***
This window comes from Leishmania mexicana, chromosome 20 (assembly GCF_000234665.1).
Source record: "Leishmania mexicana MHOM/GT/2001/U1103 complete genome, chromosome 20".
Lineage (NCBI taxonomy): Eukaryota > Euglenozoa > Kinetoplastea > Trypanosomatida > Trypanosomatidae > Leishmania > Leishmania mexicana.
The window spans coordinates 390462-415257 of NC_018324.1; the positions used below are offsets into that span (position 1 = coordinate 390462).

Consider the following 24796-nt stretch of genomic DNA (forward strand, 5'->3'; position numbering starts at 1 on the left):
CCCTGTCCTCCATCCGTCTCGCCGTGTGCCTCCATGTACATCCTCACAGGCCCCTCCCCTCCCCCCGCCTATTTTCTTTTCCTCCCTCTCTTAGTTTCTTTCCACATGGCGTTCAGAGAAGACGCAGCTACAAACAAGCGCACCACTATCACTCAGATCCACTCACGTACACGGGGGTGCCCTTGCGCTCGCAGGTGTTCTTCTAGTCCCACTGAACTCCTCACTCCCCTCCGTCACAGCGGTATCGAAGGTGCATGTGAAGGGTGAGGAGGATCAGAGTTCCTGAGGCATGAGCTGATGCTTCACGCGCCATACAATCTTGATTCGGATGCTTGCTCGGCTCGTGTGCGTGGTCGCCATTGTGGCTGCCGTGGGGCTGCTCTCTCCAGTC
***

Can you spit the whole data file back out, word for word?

This window comes from Leishmania mexicana, chromosome 20 (assembly GCF_000234665.1).
Source record: "Leishmania mexicana MHOM/GT/2001/U1103 complete genome, chromosome 20".
Lineage (NCBI taxonomy): Eukaryota > Euglenozoa > Kinetoplastea > Trypanosomatida > Trypanosomatidae > Leishmania > Leishmania mexicana.
The window spans coordinates 390462-415257 of NC_018324.1; the positions used below are offsets into that span (position 1 = coordinate 390462).

Consider the following 24796-nt stretch of genomic DNA (forward strand, 5'->3'; position numbering starts at 1 on the left):
CCCTGTCCTCCATCCGTCTCGCCGTGTGCCTCCATGTACATCCTCACAGGCCCCTCCCCTCCCCCCGCCTATTTTCTTTTCCTCCCTCTCTTAGTTTCTTTCCACATGGCGTTCAGAGAAGACGCAGCTACAAACAAGCGCACCACTATCACTCAGATCCACTCACGTACACGGGGGTGCCCTTGCGCTCGCAGGTGTTCTTCTAGTCCCACTGAACTCCTCACTCCCCTCCGTCACAGCGGTATCGAAGGTGCATGTGAAGGGTGAGGAGGATCAGAGTTCCTGAGGCATGAGCTGATGCTTCACGCGCCATACAATCTTGATTCGGATGCTTGCTCGGCTCGTGTGCGTGGTCGCCATTGTGGCTGCCGTGGGGCTGCTCTCTCCAGTC